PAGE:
Summary: Coursera’s introduction of a monthly subscription model for parts of its MOOC platform is not a Netflix like revolution of higher education but a mere adoption of the very successful revenue model used by e-learning platforms such as lynda.com or Pluralsight.
Of course, adding a matching and accepted payment scheme to a growing choice of tech focused Specializations courses is a logic step to take if you want your slice of this fast growing and very lucrative market segment. But it also navigates Coursera on a collision course with the aforementioned established players and the deep pockets of LinkedIn..
Oh, and what about disrupting higher education by making it accessible to everyone? iversity, Germany’s MOOC platform that was recently saved from bankruptcy, might have the answer to that question.
Access the Whole Article
With an EDUKWEST Membership you get full access to all published articles including the entire archive as well as exclusive discounts on our digital downloads.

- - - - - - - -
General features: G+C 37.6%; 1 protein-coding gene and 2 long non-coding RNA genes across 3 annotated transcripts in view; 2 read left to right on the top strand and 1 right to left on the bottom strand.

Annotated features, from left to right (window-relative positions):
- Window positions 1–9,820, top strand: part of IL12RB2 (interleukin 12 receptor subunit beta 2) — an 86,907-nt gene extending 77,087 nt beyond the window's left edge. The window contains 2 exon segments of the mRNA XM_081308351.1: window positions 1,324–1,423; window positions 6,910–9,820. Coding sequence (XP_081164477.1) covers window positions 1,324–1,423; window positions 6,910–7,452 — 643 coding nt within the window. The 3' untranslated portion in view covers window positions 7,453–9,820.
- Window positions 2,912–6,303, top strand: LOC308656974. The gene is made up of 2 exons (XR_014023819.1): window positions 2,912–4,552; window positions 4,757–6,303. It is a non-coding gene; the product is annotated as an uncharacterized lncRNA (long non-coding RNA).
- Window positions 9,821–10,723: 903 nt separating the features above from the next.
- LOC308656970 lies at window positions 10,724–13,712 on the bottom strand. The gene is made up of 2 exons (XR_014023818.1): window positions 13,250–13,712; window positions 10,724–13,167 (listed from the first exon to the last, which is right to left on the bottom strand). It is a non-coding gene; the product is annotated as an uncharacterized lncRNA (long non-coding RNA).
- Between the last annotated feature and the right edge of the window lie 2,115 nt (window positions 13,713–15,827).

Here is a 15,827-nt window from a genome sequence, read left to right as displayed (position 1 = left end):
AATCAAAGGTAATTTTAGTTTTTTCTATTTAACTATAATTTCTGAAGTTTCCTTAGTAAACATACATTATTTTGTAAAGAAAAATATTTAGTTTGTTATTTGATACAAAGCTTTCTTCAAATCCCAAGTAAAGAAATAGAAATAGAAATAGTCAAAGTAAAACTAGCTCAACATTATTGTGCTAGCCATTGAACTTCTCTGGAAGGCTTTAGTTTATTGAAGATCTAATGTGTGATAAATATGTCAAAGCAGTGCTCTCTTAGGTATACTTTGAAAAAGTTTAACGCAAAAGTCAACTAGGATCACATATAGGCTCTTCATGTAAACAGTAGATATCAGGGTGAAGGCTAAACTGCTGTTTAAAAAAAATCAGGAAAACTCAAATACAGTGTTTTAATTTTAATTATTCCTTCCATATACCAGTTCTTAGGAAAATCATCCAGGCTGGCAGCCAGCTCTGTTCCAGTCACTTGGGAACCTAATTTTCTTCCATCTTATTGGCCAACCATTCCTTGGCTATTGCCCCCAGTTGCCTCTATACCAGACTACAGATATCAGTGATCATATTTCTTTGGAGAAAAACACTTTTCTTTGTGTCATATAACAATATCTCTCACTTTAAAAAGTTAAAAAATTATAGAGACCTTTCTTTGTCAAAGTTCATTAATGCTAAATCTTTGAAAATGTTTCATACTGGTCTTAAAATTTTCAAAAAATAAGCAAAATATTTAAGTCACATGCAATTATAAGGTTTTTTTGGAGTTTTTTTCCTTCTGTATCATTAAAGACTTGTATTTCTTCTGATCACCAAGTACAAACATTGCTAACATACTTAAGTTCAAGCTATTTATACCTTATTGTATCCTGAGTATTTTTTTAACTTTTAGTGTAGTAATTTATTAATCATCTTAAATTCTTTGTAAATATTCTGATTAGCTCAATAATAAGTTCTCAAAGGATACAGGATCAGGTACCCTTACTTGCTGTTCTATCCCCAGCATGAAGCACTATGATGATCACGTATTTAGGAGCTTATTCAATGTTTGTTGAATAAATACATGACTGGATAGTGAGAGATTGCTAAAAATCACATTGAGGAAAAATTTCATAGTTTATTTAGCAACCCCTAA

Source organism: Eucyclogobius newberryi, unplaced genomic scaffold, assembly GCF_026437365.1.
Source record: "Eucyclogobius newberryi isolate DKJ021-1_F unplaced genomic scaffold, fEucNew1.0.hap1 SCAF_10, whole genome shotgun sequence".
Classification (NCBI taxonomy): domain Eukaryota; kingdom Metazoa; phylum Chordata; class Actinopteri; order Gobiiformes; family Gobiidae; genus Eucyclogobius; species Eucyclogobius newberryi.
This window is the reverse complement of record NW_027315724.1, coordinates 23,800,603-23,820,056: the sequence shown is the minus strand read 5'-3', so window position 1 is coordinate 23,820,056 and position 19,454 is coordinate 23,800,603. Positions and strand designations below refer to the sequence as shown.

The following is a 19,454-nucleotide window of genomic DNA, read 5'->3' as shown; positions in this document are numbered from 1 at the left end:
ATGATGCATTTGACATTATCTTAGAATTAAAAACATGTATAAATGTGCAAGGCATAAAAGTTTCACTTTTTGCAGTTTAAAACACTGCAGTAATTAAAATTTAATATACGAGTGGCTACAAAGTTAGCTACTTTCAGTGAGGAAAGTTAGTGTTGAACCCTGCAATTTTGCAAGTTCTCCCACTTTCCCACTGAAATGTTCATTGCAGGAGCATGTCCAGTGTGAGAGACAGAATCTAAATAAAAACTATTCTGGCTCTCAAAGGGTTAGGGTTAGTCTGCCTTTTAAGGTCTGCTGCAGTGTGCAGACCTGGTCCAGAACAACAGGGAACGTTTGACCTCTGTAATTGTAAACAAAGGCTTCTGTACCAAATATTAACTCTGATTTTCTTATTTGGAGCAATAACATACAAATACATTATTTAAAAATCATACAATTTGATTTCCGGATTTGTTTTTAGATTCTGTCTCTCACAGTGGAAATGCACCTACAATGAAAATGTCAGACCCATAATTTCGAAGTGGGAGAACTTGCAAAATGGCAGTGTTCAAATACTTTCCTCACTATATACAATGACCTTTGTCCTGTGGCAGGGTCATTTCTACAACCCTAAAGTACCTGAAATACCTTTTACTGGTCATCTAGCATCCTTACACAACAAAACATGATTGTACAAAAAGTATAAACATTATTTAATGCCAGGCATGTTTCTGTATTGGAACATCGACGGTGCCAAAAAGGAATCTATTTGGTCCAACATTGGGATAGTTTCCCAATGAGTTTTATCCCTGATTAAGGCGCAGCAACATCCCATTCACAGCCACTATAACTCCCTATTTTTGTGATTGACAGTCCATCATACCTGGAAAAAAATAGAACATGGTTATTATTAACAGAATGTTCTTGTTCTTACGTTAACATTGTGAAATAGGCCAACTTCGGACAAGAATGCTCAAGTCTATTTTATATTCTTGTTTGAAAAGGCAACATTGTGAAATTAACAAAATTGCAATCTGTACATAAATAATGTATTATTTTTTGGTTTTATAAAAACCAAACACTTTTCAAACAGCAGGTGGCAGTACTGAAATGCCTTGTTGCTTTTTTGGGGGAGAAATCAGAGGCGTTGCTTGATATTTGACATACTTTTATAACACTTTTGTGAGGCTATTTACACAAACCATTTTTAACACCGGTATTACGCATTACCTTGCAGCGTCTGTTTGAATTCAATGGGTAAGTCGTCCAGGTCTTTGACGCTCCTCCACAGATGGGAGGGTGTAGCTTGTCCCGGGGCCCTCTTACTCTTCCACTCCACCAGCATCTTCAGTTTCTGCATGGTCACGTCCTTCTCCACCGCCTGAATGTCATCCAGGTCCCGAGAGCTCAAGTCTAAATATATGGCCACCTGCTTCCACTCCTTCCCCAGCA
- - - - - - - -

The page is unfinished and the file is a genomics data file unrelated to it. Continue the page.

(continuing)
for 12 months
Already a Member?
As a keen follower of all things edtech you will likely have noticed that MOOC platforms like Udacity and now Coursera are moving away from classic higher education subjects and increasingly into tech skills. Startups like Udemy served that vertical early on. If you think about it, it is somewhat a self-fulfilling prophecy that a Silicon Valley startup is serving the ecosystem it exists in.
Professional social network LinkedIn announced its intention to acquire online learning company Lynda.com for around $1.5 billion. The deal is expected to close during the second quarter of 2015 and will be a combination of 52% cash and 48% stock. LinkedIn has currently around 350 million members worldwide.
Pluralsight, an online training platform for professionals in the tech sector, has acquired learn-to-code platform Code School for $32 million. Through the acquisition Pluralsight extends its library to beginner level courses.
Online learning company lynda.com has raised a $186 million Series B led by private equity firm TPG and with participation from existing investors Accel Partners, Spectrum Equity and Meritech. David Trujillo of TPG will join the board of directors.
The round comes two years after a $103 million Series A, bringing lynda.com’s total funding raised to $289 million.